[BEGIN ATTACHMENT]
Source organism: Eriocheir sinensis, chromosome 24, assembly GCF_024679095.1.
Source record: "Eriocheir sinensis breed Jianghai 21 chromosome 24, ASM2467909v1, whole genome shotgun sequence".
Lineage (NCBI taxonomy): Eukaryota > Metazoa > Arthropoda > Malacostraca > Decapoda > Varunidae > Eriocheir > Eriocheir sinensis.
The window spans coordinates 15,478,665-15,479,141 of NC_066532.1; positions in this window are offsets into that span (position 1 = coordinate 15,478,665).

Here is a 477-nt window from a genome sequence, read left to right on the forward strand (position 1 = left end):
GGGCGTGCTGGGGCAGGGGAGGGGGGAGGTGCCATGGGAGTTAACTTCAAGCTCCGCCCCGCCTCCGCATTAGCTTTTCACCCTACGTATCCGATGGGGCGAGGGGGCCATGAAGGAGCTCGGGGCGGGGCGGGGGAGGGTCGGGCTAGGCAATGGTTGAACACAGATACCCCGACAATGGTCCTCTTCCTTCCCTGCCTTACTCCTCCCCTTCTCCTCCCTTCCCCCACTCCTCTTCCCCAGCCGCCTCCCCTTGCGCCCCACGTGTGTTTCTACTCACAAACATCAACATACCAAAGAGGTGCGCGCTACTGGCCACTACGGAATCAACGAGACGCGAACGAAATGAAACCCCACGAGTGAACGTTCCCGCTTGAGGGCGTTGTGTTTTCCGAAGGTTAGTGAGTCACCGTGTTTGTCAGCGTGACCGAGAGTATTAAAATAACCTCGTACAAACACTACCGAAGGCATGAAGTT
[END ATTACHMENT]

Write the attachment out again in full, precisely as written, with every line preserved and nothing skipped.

Source organism: Eriocheir sinensis, chromosome 24, assembly GCF_024679095.1.
Source record: "Eriocheir sinensis breed Jianghai 21 chromosome 24, ASM2467909v1, whole genome shotgun sequence".
Lineage (NCBI taxonomy): Eukaryota > Metazoa > Arthropoda > Malacostraca > Decapoda > Varunidae > Eriocheir > Eriocheir sinensis.
The window spans coordinates 15,478,665-15,479,141 of NC_066532.1; positions in this window are offsets into that span (position 1 = coordinate 15,478,665).

Here is a 477-nt window from a genome sequence, read left to right on the forward strand (position 1 = left end):
GGGCGTGCTGGGGCAGGGGAGGGGGGAGGTGCCATGGGAGTTAACTTCAAGCTCCGCCCCGCCTCCGCATTAGCTTTTCACCCTACGTATCCGATGGGGCGAGGGGGCCATGAAGGAGCTCGGGGCGGGGCGGGGGAGGGTCGGGCTAGGCAATGGTTGAACACAGATACCCCGACAATGGTCCTCTTCCTTCCCTGCCTTACTCCTCCCCTTCTCCTCCCTTCCCCCACTCCTCTTCCCCAGCCGCCTCCCCTTGCGCCCCACGTGTGTTTCTACTCACAAACATCAACATACCAAAGAGGTGCGCGCTACTGGCCACTACGGAATCAACGAGACGCGAACGAAATGAAACCCCACGAGTGAACGTTCCCGCTTGAGGGCGTTGTGTTTTCCGAAGGTTAGTGAGTCACCGTGTTTGTCAGCGTGACCGAGAGTATTAAAATAACCTCGTACAAACACTACCGAAGGCATGAAGTT